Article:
Wednesday, April 9, 2008

On defence of implicit arguments and the lack of type inference power

I found two quite recent comments by Martin Odersky (main developer of Scala) that give insight to two commonly arised questions. They are 1) why implicit arguments exists, and aren't they too dangerous? And 2) Why on earth is this so cool type inference system behaving like an idiot, and isn't inferring some obvious cases.

Here are the quotes and links to the original source.

1)

"In practice, of course, you want to find the right mixture between expressiveness and safety. -- -- and you'll accept some implicit parameters at places where they are really useful. And they are amazingly useful when used as a tool in the right hands.

For instance ScalaCheck lets you write properties of your programs and then constructs unit tests for these properties automatically. Several bugs in the standard Scala library have been found this way. Without implicit parameters, the plumbing you'd have to do to set up the properties would make them much uglier, so people most likely would not write any. So that's an example where implicits are really useful. Expect to see many more libraries that do amazing things like ScalaCheck in the future.

-- --

P.S. I think this discussion highlights a bit the design philosophies behind Java and Scala. They are not the same. Scala puts more trust in its users that they will do the right thing. Maybe this assumption is wrong, and users will make a mess of it, but that's what Scala is."

Martin Odersky, posted on March 9, 2008 at 6:16 am

Original post

2)

"The reason Scala does not have Hindley/Milner type inference is that it is very difficult to combine with features such as overloading (the ad-hoc variant, not type classes), record selection, and subtyping. I’m not saying impossible — there exist a number of extensions that incorporate these features; in fact I have been guitly of some of them myself. I’m just saying it’s very difficult to make this work well in practice, where one needs to have small type expressions, and good error messages. It’s not a shut case either — many researchers are working on pushing the boundaries here (look for instance at Remy’s MLF). But right now it is a tradeoff of better type inferencing vs better support for these features. You can make the tradeoff both ways. The fact that we wanted to integrate with Java tipped the scales in favor of subtyping and away from Hindley/Milner."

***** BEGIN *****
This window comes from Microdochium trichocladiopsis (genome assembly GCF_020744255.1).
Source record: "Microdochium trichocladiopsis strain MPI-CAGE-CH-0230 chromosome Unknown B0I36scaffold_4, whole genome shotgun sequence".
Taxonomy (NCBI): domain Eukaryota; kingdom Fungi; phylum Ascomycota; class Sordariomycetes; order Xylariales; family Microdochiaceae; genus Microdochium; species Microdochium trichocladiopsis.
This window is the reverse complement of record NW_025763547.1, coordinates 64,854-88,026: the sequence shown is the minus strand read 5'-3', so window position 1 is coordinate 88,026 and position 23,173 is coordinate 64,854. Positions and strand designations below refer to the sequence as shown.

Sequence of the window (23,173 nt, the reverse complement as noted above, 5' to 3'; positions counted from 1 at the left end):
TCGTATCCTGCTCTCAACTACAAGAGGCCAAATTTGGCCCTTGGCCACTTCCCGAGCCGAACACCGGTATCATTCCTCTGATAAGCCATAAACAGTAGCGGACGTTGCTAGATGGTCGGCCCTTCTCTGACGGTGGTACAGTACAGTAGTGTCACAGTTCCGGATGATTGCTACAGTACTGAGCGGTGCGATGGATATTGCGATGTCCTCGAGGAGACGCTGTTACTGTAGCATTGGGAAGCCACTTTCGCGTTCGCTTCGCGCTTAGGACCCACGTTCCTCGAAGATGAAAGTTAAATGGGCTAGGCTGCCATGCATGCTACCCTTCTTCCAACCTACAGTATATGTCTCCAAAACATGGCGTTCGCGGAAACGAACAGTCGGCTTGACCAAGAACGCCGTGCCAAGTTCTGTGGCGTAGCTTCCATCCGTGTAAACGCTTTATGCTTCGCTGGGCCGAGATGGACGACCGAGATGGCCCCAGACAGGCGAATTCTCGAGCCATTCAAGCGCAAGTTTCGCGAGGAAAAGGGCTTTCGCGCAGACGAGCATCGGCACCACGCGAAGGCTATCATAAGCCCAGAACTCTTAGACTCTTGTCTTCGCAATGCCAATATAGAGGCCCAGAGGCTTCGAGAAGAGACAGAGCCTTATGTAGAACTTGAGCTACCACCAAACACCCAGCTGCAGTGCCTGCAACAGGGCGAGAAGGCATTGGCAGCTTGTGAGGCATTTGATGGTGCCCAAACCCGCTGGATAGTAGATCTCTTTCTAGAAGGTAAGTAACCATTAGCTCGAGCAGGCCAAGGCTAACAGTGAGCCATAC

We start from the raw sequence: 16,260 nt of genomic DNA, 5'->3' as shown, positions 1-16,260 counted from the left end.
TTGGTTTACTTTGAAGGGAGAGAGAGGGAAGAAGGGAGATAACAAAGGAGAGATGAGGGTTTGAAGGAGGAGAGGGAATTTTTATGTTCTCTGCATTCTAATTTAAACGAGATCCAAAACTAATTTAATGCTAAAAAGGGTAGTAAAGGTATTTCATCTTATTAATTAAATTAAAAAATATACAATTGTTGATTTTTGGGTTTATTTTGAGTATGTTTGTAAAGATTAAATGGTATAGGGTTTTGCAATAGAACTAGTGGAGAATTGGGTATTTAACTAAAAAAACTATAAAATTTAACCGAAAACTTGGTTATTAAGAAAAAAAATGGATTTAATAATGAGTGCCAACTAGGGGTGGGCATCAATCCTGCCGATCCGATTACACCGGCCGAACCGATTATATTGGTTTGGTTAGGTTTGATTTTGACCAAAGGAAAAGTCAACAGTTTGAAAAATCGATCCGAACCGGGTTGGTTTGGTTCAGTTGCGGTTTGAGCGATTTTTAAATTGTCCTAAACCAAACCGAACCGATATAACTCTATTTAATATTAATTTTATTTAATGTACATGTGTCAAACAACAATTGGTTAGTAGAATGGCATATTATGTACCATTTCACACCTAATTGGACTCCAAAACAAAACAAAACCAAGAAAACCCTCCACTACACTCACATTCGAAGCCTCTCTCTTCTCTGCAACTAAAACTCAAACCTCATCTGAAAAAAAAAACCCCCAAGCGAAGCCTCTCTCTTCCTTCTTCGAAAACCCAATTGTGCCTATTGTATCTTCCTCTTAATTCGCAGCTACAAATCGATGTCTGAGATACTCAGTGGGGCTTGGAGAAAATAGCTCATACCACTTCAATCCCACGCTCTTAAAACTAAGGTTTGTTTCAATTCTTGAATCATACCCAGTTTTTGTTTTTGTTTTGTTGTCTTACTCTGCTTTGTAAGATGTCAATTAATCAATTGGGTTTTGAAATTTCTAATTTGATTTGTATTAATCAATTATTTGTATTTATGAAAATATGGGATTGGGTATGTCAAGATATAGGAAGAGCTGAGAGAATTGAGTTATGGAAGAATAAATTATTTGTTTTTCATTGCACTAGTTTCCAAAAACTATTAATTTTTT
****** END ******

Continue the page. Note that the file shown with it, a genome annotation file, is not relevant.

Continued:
Martin Odersky, posted on April 9, 2008 at 2:08 am

Original post

I hope this is not violation of any copyright ;)

Another news regarding Scala are that the contractiviness requirement for implicits was removed by David MacIver's suggestion. Moreover in one month Scala is likely to have some kind of version of virtual classes, so it's possible to extend class hierarchies in one more powerful way. I hope there will be a good documentation available when it's out *cough* existential types *cough*. :)

2 comments:

B Jax said...

"Moreover in one month Scala is likely to have some kind of version of virtual classes, so it's possible to extend class hierarchies in one more powerful way."

I'm just wondering if you could point to a link where I could read more about this, it sounds pretty cool and I hadn't heard about it yet.

Henrik said...

Sorry, it has been only discussed slightly on mailing list, and you can find some information searching from Nabble or Gname. Also there was a draft document about it, but I can't find it anymore.

Here's the ticket for the addition btw. http://lampsvn.epfl.ch/trac/scala/ticket/634

I encourage you to ask in the mailing list!